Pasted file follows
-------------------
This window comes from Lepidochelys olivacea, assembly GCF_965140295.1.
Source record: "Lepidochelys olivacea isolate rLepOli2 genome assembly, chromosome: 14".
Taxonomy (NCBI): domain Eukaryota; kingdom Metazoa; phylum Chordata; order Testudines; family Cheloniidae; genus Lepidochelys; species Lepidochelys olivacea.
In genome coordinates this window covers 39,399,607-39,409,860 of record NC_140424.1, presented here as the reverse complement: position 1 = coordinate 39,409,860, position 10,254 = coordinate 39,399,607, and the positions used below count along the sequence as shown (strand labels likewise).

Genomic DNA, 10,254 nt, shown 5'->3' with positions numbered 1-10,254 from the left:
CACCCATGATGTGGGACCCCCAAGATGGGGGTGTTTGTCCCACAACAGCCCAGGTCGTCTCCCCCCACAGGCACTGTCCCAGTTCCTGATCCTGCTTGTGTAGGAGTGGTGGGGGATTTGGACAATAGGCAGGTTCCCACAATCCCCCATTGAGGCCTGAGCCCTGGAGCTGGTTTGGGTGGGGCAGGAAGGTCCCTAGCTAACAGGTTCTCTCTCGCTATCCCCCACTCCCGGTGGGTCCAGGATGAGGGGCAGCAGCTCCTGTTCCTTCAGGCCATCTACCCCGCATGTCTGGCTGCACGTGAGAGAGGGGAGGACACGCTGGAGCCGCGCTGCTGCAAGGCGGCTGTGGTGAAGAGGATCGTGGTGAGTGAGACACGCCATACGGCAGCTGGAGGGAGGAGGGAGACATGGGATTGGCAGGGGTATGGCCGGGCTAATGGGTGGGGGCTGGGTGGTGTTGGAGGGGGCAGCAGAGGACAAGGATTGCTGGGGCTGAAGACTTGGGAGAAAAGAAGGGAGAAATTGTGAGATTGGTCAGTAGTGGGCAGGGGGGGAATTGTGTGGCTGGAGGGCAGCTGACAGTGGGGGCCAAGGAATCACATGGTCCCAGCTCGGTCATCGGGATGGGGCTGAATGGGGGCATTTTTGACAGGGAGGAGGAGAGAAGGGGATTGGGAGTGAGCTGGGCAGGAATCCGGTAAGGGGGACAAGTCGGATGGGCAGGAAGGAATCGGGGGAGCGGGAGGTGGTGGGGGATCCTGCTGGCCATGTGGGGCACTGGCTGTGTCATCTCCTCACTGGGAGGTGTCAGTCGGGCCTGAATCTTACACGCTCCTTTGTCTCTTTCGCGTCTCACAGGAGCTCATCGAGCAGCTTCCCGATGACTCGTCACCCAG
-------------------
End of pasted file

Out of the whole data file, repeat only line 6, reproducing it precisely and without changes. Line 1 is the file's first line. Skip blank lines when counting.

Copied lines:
CACCCATGATGTGGGACCCCCAAGATGGGGGTGTTTGTCCCACAACAGCCCAGGTCGTCTCCCCCCACAGGCACTGTCCCAGTTCCTGATCCTGCTTGTGTAGGAGTGGTGGGGGATTTGGACAATAGGCAGGTTCCCACAATCCCCCATTGAGGCCTGAGCCCTGGAGCTGGTTTGGGTGGGGCAGGAAGGTCCCTAGCTAACAGGTTCTCTCTCGCTATCCCCCACTCCCGGTGGGTCCAGGATGAGGGGCAGCAGCTCCTGTTCCTTCAGGCCATCTACCCCGCATGTCTGGCTGCACGTGAGAGAGGGGAGGACACGCTGGAGCCGCGCTGCTGCAAGGCGGCTGTGGTGAAGAGGATCGTGGTGAGTGAGACACGCCATACGGCAGCTGGAGGGAGGAGGGAGACATGGGATTGGCAGGGGTATGGCCGGGCTAATGGGTGGGGGCTGGGTGGTGTTGGAGGGGGCAGCAGAGGACAAGGATTGCTGGGGCTGAAGACTTGGGAGAAAAGAAGGGAGAAATTGTGAGATTGGTCAGTAGTGGGCAGGGGGGGAATTGTGTGGCTGGAGGGCAGCTGACAGTGGGGGCCAAGGAATCACATGGTCCCAGCTCGGTCATCGGGATGGGGCTGAATGGGGGCATTTTTGACAGGGAGGAGGAGAGAAGGGGATTGGGAGTGAGCTGGGCAGGAATCCGGTAAGGGGGACAAGTCGGATGGGCAGGAAGGAATCGGGGGAGCGGGAGGTGGTGGGGGATCCTGCTGGCCATGTGGGGCACTGGCTGTGTCATCTCCTCACTGGGAGGTGTCAGTCGGGCCTGAATCTTACACGCTCCTTTGTCTCTTTCGCGTCTCACAGGAGCTCATCGAGCAGCTTCCCGATGACTCGTCACCCAG